Some experts question spending the money.
"Just put them in prison," Longo says, "and don't worry about treating them."
But that won't work for everyone, either.
* * *
Many people who need and want help don't get it.
One example: John Couey.
He requested mental health assistance for nearly three decades. He told police in 1991 that he had a problem but had not received help to "control his sexual attraction for young children."
Now, judges routinely order sex offender counseling after prison. But many offenders have slipped through.
Both Couey and David Onstott, accused of murdering 13-year-old Sarah Lunde, were convicted of prior sex offenses. Neither has received treatment.
"There's a lot of people who are running around out there from years past who haven't been touched by treatment," said Bob Whitford, a Tampa psychotherapist who treats sex offenders.
Florida used to have limited sex offender programs in its state prisons. Inmates could be sent to three hospitals until 1989, though the waiting list was long. Former Gov. Bob Martinez cut funding for the programs, however, and now the prisons offer no specific sex offender treatment.
Many counselors think the prison programs should be revived.
Through treatment, someone like Couey would have raised red flags, therapists say.
"These are people who, if properly handled, would have been seen as just what they were - dangerous people," Whitford said.
"That's one of the problems. These people are not handled very well in the courts. They're not handled very well when released from prison. Professionals like me don't get the chance to do risk assessment on them."
Whitford thinks that if he had had a chance to treat Couey, he would have foreseen the trouble.
"I've been doing this too long," he said. "His history cries out."
* * *
Sen. Nancy Argenziano had been glued to the television for days, hoping for any word about Jessica Lunsford.
Then, on March 19, she received a telephone call from Citrus County Sheriff Jeff Dawsy. He told her the body of the 9-year-old girl was found buried outside the mobile home where her accused murderer had been living.
"It was devastating to know that Jessie wasn't coming home to us," Argenziano said.
She took the murder personally, and immediately started working on the only available solution - legislation.
"I'm her senator," the Dunnellon Republican said. "I feel like I owe her something."
She knew her first instinct - lock up all sex offenders forever - was irrational. But other lawmakers felt it, too.
Their attempts "to do something" underscored the conundrum of dealing with the complex world of sexual offenders. Their suggestions ranged from chemical castration to surgically implanted Global Positioning System monitors.
The emotional reaction worried Senate President Tom Lee, a Brandon Republican.
As the father of an 8-year-old girl, Lee said he was as moved as anyone by Jessica's death.
"I don't need a lesson from anybody about how important this is," Lee said. "I want to make sure we don't overreact and knee-jerk when there's a problem out there that is crying out for a solution."
For more than a month, Lee's office has been flooded with messages from people begging him for tougher legislation against sex criminals. But Lee said he wanted to make sure the hard-core sexual offenders get punished, not the 18-year-old boy who is dating a 15-year-old girl.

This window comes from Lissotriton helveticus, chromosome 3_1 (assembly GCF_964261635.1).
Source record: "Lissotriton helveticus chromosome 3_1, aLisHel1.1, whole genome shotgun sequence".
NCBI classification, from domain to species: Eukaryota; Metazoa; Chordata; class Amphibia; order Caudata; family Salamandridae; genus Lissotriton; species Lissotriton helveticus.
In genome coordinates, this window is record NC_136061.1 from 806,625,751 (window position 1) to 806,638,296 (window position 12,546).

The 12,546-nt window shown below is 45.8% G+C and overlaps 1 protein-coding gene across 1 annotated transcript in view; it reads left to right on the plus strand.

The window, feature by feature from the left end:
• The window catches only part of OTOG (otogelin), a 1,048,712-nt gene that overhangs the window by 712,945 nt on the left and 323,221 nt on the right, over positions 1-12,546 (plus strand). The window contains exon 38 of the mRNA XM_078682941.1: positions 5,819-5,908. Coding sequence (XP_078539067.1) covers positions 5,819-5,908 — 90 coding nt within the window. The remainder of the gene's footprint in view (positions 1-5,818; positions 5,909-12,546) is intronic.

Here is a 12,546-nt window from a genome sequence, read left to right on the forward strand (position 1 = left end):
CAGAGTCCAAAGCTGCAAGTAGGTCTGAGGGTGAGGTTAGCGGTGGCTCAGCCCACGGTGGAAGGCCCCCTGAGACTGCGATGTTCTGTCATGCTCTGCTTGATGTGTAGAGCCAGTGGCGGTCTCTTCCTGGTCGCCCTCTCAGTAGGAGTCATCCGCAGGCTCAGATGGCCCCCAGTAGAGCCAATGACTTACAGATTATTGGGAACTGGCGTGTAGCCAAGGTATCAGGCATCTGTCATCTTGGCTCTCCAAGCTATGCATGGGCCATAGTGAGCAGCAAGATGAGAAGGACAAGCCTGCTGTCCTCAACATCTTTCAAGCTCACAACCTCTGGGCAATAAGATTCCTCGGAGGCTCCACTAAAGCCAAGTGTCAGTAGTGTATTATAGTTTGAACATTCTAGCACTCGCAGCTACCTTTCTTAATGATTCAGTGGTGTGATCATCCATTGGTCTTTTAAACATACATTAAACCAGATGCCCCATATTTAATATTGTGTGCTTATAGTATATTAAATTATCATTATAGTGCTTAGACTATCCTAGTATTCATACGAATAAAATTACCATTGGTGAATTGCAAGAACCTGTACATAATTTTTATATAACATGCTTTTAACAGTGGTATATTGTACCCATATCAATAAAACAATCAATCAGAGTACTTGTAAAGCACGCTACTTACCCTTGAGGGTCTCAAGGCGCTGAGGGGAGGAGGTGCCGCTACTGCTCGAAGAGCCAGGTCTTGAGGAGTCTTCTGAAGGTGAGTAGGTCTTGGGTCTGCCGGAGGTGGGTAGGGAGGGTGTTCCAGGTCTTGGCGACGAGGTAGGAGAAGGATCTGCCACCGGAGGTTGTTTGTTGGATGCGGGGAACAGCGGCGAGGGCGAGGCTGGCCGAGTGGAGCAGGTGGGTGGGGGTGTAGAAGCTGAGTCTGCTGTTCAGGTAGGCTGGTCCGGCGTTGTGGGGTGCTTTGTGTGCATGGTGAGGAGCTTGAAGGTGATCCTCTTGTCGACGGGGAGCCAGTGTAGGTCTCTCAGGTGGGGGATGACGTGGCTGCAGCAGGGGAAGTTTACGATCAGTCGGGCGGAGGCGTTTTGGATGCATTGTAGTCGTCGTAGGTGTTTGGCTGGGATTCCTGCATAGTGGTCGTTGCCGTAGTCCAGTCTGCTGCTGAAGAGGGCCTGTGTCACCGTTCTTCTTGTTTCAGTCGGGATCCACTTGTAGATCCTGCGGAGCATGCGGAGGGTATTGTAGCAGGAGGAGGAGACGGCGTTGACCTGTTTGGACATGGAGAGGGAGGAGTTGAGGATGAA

"If you elevate sex crimes against minors and you apply those penalties to minors who are approaching adulthood, you set up a whole series of unintended consequences," he said.
Lee said he was particularly distressed by some of the circumstances surrounding the murder of Sarah Lunde. The 13-year-old Ruskin girl was left alone by her mother and older brother the night she was abducted and killed.
"The parents have to bear some responsibility," Lee said. "I'm not a prude, and I understand all families don't manage their responsibilities the same way, but a 13-year-old girl ought not to be left alone at night. And you can't pass a law fixing that."
As lawmakers debated, Argenziano began talks with Lee, law enforcement officers and prosecutors. Their brainstorming session eventually became the Jessica Lunsford Act, which requires anyone convicted of molesting a child under 12 serve a sentence of 25 years to life. If the offender is released, he or she must wear an electronic monitoring device for life.
No bill is perfect, Argenziano said. But it's a start.
"I think there will always be this kind of deviant in the world. My first concern is to get them all off the street," she said. "Even though we called it the Jessica Lunsford Act, it's for every child, girl or boy, who has been sexually molested."
Times staff writer Steve Bousquet contributed to this report. Jamie Thompson can be reached at 727 893-8455. Send e-mail to firstname.lastname@example.org
Some methods used in treatment and management of sex offenders
BOREDOM TAPES: A behavioral technique where the sex offender listens to his darkest fantasies on tape over and over, in hopes it results in his getting bored with the fantasy and no longer being drawn to it.
AVERSIVE CONDITIONING: A behavioral technique designed to reduce deviant sexual arousal by exposing the offender to something that arouses him while introducing an unpleasant sensation or smell, such a fox urine or ammonia.
COVERT SENSITIZATION: A behavioral technique in which a deviant fantasy is paired with unpleasant images or thoughts, creating an aversion to the inappropriate sexual behavior. The technique is also used for alcoholism, stealing and overeating.
COGNITIVE RESTRUCTURING: A treatment technique in which the sex offender is made aware of distorted thinking that supports offending and is encouraged to change those thoughts through confrontion and rebuttal.
Source: Center for Sex Offender Management ..Source..(Checked on 3-11-2011) St. Petersberg Times by JAMIE THOMPSON, LEONORA LAPETER